Weekend drinking 'puts a million in casualty every year'

The costs of alcoholic excess, quitting by computer - and Middle England's big scam

Excessive drinking at weekends puts a million people in hospital casualty units every year, according to a study that reveals the huge scale of the alcohol problem in Britain.

A survey of 32 accident and emergency departments found that four out of 10 people seen on Saturday nights and Sunday mornings had been involved in an alcohol-related incident, often a violent assault or drink driving.

Colin Drummond, a specialist in addiction psychiatry at St George's Hospital Medical School in London, said that alcohol addiction was a growing problem among young people, especially women. He told the British Association for the Advancement of Science at Salford University that the Government needed a national strategy to fight a threat far more serious than drugs such as cocaine or heroin.

Professor Drummond said the promotion of alcohol was getting out of control, with growing numbers of young men and women being drawn into a culture of serious drinking.

"The alcohol problem in the UK is much bigger than the drug problem. In the UK about a third of men and a fifth of women drink above the Government's safe guidelines for alcohol consumption. By comparison, about one in 200 people has a serious drug problem."

He said he was concernedby a 25 per cent increase in alcohol-related deaths in the past 10 years. This was compounded by a 32 per cent increase in alcohol misuse by young males aged between 18 and 24 in the past 12 years.

"All the indicators are upwards," Professor Drummond said. "If you look at women of the same age, there's actually been a 70 per cent increase in alcohol misuse over that period. There are huge marketing effects taking place. There's a lot of money spent on making drinking attractive to women and this is part of the reason."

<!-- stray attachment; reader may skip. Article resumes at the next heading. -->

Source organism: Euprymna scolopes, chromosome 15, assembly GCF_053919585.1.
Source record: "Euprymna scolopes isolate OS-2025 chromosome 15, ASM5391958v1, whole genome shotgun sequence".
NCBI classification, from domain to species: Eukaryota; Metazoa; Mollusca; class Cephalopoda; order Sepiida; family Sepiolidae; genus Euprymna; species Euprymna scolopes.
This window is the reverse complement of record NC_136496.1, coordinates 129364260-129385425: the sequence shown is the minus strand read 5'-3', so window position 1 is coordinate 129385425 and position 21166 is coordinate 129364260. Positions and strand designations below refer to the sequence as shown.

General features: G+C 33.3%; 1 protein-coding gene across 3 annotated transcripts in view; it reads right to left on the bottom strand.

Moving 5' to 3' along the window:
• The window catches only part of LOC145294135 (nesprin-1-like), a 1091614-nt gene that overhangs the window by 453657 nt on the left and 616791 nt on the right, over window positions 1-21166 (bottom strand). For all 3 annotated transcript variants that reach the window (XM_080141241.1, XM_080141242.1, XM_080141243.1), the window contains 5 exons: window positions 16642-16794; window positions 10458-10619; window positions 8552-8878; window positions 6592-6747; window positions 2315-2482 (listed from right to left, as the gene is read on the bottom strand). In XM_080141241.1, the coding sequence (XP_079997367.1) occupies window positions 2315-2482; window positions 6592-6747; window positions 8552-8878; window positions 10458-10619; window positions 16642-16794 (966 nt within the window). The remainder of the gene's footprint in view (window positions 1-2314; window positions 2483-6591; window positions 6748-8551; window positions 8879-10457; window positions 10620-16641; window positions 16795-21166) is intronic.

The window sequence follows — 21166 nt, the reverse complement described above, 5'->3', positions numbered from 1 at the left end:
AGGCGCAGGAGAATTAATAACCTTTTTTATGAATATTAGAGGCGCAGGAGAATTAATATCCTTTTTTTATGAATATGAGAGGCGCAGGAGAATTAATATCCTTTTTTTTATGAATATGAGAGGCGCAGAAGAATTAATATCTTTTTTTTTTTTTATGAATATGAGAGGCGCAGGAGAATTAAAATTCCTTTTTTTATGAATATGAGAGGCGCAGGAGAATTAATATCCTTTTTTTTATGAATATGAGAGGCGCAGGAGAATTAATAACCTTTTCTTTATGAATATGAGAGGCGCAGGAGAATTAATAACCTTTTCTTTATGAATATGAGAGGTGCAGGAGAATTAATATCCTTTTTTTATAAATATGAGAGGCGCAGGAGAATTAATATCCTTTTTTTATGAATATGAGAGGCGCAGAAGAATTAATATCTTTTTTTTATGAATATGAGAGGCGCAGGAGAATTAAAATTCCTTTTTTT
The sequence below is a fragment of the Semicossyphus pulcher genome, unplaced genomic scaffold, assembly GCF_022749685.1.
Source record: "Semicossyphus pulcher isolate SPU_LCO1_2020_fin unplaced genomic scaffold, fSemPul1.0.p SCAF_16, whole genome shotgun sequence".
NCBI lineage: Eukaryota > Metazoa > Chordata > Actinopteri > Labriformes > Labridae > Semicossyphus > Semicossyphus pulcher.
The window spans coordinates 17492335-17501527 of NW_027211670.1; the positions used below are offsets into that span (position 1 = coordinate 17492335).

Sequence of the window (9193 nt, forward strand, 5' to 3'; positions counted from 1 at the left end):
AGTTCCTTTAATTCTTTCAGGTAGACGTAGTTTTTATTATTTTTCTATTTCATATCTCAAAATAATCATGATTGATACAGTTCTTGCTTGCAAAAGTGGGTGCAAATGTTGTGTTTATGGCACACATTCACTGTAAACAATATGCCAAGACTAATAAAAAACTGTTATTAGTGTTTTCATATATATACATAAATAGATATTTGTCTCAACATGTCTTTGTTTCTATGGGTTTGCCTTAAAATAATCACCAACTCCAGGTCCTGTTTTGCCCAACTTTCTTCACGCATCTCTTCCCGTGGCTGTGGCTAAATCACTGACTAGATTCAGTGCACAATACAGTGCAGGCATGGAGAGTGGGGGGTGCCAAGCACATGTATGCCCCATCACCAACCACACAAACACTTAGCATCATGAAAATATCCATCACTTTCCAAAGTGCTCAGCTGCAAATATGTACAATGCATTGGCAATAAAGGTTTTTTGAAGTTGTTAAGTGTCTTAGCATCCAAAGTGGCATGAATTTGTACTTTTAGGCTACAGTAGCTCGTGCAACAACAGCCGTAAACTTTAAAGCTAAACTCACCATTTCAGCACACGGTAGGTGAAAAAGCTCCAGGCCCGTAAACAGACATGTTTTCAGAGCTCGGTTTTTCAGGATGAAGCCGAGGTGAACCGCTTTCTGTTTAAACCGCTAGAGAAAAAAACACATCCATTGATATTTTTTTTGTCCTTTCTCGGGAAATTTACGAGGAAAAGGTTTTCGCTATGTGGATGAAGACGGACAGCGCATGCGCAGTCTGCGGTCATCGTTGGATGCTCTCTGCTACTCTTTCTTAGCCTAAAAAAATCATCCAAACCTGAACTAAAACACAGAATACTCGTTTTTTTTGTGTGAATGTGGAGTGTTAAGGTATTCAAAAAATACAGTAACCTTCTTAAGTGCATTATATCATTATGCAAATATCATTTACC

Some more explicit forms of alcohol advertising should be restricted, he went on. "I think advertising that uses sexual imagery is a problem."

Health campaigns were competing with multinational companies that he said spent billions on advertising. This means that the health message often got lost. Professor Drummond also accused the alcohol industry of flouting voluntary advertising codes.

A national strategy was needed to consider a ban on certain forms of alcohol advertising, he said. The Government should also think about raising the drinking age, putting warning labels on bottles or increasing prices to discourage binge drinking. "There has been a lack of funding and political will to support efforts to deal with alcohol problems and we're hopeful that the Government will develop a national alcohol strategy [for] ... a sensible and appropriately funded approach," he said.

A GP who spent between 10 and 30 minutes advising a patient on an alcohol problem could reduce excessive drinking by 20 per cent over a 12- month period. That was the sort of intervention than could combat the rise in drinking, Professor Drummond said.

"If alcohol is cheap and easily available it is very often the drug that people choose first to cope with their problems and before very long they develop an addiction ... so it becomes very hard to cope with any problem without alcohol," he said. "Alcohol is a drug like heroin or cannabis, and it produces addiction in a small proportion of people. The wealthier we are as a nation, the more we can afford to drink, and in the absence of any intervention to increase the cost of alcohol, you're going to get this upward trend."

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